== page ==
Wednesday, July 13, 2016

Identity Politics


(August Sander)

It had to happen.  Now it has.  First, there was postmodernism with its basic challenge of assumptions with which every theory and argument begins.  Ultimately it came down to the assumption of the "self."  There was no solid, steady ego, just the temporal manifestation of ideas and voices that we assumed as our own.  We were merely constructs.  Nothing more.

Motivated people began to use deconstruction as a tool for being right.  They would deconstruct the arguments of others and then stop in the place where they stood atop the hierarchy.  That was early on when not many people understood it.

But the misunderstanding proliferated.  Smart conservatives learned to use the tools.  They made their arguments.  They looked like intellectuals.

You couldn't tell who was who any more.  Universities became timid.  The left became the right.  The conversation turned to identity politics.  It seemed to apply to minorities.  They were the majority.

And the worm turns again.  White people are using the term.  We've traveled a full loop, it seems.  Once constructs, we all have identities once again.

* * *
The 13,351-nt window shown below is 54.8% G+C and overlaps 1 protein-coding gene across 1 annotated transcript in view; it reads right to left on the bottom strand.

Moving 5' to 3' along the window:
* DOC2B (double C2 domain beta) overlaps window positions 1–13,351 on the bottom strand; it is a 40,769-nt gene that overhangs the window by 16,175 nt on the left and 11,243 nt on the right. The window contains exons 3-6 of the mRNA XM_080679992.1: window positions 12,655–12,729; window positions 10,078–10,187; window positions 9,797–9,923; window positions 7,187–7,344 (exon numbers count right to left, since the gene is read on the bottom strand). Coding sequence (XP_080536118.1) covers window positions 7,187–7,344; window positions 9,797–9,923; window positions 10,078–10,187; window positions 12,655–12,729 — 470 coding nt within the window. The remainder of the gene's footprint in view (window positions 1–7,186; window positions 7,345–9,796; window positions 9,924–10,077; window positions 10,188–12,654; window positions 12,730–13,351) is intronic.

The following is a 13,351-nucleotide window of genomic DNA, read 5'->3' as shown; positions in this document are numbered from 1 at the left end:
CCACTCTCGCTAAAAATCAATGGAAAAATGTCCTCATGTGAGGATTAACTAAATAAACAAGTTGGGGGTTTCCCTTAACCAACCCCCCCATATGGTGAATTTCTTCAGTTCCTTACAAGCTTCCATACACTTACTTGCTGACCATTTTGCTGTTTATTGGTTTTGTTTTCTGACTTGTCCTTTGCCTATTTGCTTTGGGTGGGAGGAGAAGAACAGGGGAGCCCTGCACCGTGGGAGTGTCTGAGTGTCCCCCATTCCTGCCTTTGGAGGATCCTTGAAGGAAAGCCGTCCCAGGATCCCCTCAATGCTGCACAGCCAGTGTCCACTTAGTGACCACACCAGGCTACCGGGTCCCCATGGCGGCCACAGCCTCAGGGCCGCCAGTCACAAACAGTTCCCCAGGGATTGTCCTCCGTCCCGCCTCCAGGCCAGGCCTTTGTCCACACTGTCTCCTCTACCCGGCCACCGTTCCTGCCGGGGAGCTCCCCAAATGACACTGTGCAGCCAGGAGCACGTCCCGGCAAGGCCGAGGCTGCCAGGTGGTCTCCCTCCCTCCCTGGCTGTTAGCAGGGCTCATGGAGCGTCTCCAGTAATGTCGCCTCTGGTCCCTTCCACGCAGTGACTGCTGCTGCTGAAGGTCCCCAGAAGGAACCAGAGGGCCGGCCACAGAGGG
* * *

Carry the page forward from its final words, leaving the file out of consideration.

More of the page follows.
And we are outraged.  All of us.  Outrage is everywhere.  Outrage is chic.  Outrage against the Machine.

Me. . . I don't think people have an f'ing clue who they are.  They might--MIGHT--know who they want to be, but usually, I think, only in the most shallow of ways.  We act as stereotypes.  In that sense, I think, we are all fictitious.  We are fictions.  That is why everyone wants to control the narrative, why they want to control the stories that can be told.  You are not allowed to say. . . .

The more isolated you become, the easier it is to hate.  It is very, very difficult to hate a person, much easier to hate an abstraction.  The more isolated you are, the more abstract humanity becomes.

It is easier today for people to relate to Pokemon, I guess.  The world is in flames.  Let's play a game.

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